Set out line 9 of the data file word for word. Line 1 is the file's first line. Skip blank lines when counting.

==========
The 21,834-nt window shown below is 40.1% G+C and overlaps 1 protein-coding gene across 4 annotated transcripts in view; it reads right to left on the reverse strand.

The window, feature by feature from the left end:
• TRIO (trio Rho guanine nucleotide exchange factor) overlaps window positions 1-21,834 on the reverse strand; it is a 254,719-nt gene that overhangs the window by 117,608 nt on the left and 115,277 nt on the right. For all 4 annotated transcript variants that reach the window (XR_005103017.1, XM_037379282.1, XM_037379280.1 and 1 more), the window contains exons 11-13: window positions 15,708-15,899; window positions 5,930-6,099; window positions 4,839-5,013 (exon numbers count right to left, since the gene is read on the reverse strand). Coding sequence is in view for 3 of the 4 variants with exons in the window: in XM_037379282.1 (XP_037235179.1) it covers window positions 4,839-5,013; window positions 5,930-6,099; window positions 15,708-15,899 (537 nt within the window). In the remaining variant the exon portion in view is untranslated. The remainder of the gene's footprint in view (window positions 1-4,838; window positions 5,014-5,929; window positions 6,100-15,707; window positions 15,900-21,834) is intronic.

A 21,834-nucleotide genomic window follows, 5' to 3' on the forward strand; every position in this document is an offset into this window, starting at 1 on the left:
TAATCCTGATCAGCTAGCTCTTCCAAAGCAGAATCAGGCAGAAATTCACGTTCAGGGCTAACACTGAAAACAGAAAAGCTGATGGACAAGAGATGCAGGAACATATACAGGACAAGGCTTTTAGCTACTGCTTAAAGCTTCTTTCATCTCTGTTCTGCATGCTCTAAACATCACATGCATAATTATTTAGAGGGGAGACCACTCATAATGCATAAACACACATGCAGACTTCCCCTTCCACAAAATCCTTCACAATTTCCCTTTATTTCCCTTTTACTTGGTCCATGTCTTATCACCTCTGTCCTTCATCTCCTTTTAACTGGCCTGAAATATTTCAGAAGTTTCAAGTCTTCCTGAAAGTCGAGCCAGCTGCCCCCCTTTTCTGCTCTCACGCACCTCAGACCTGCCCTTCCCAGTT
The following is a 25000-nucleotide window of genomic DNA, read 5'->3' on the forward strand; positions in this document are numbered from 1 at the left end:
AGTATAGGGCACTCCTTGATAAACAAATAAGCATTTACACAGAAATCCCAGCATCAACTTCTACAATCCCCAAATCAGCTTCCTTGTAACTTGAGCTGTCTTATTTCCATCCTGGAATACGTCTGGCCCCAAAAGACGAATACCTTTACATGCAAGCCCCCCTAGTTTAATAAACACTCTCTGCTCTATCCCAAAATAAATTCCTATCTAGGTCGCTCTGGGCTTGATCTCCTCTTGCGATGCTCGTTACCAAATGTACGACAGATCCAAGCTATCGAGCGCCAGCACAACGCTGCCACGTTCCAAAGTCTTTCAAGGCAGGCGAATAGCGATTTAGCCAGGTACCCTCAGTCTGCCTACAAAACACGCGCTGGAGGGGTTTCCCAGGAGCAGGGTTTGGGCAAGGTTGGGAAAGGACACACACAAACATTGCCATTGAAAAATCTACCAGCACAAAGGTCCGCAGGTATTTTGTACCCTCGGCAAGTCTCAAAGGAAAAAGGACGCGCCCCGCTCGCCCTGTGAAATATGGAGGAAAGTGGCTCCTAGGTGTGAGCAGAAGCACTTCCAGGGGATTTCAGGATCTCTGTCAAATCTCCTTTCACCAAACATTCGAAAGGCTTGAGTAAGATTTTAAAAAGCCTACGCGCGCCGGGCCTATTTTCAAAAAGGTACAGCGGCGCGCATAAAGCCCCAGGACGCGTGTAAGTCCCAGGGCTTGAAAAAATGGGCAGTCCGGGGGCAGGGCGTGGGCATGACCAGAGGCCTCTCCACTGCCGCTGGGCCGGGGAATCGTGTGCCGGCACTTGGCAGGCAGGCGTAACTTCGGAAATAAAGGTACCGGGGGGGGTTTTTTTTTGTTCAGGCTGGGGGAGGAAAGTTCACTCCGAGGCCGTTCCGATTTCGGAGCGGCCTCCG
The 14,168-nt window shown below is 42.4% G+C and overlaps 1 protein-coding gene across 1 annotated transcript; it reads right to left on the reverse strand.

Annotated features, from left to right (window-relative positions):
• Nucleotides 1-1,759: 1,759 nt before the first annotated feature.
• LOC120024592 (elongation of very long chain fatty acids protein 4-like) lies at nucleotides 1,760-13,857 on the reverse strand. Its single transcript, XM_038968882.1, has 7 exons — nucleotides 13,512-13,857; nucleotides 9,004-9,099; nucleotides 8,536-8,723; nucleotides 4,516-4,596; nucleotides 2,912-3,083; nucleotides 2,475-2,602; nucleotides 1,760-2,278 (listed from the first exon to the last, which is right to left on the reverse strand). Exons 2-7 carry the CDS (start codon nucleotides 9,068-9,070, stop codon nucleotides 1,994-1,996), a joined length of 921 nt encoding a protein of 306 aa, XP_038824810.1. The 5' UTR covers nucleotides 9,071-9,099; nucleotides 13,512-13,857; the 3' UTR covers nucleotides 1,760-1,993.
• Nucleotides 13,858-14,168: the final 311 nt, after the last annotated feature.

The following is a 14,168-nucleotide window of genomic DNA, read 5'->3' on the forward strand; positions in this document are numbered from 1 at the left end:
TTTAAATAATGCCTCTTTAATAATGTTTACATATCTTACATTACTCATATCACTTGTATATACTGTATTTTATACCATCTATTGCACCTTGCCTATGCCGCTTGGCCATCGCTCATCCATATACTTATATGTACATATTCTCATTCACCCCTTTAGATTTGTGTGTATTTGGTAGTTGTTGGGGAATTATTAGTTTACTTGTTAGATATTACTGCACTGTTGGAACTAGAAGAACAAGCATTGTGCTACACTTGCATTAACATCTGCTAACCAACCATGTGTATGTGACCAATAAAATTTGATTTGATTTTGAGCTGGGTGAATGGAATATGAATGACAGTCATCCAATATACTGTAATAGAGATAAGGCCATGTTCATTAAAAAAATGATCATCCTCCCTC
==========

Annotated features, from left to right (window-relative positions):